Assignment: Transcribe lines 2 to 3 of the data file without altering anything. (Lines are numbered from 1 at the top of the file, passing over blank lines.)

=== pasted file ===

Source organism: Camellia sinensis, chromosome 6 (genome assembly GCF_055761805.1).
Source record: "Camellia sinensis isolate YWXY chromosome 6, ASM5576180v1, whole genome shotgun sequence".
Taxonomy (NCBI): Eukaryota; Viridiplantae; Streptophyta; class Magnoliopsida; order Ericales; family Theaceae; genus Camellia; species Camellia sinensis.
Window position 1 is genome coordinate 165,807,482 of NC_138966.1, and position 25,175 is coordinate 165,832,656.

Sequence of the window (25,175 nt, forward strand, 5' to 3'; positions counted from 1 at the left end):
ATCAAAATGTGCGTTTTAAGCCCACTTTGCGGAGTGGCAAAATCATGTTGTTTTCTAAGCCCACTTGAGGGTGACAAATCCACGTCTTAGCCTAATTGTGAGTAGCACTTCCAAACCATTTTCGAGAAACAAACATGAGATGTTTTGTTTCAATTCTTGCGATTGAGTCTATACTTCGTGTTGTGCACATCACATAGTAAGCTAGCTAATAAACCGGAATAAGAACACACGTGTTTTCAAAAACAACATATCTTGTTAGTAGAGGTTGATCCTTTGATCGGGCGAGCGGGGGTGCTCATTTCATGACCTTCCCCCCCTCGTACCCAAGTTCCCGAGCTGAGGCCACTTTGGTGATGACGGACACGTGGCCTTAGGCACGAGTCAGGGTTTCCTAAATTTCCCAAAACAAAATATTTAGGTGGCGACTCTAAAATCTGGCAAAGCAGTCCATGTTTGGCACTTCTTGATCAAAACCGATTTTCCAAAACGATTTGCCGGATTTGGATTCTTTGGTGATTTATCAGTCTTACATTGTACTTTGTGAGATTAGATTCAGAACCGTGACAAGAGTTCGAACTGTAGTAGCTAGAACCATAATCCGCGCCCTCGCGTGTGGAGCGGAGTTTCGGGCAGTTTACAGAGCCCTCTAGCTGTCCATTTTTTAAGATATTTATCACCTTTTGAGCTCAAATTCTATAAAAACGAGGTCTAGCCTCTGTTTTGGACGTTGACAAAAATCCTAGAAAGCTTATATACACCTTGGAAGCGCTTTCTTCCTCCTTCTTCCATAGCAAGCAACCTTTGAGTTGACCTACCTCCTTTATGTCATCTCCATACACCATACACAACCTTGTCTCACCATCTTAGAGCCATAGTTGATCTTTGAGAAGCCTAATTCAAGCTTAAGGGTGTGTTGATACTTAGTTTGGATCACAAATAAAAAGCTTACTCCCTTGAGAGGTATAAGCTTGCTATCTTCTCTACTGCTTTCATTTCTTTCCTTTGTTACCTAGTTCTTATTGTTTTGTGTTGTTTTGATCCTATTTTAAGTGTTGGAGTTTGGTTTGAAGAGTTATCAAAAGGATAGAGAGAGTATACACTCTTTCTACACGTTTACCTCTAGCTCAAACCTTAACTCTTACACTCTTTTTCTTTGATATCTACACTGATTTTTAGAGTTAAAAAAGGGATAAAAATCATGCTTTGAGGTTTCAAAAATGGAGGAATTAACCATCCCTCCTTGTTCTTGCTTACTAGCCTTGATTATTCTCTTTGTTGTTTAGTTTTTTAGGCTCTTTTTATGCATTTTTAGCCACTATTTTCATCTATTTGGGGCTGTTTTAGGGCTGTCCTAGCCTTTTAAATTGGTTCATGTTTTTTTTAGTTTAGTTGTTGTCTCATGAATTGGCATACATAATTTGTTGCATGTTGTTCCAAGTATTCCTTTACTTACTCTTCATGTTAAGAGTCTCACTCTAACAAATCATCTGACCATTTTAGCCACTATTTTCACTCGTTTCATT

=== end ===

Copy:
Source record: "Camellia sinensis isolate YWXY chromosome 6, ASM5576180v1, whole genome shotgun sequence".
Taxonomy (NCBI): Eukaryota; Viridiplantae; Streptophyta; class Magnoliopsida; order Ericales; family Theaceae; genus Camellia; species Camellia sinensis.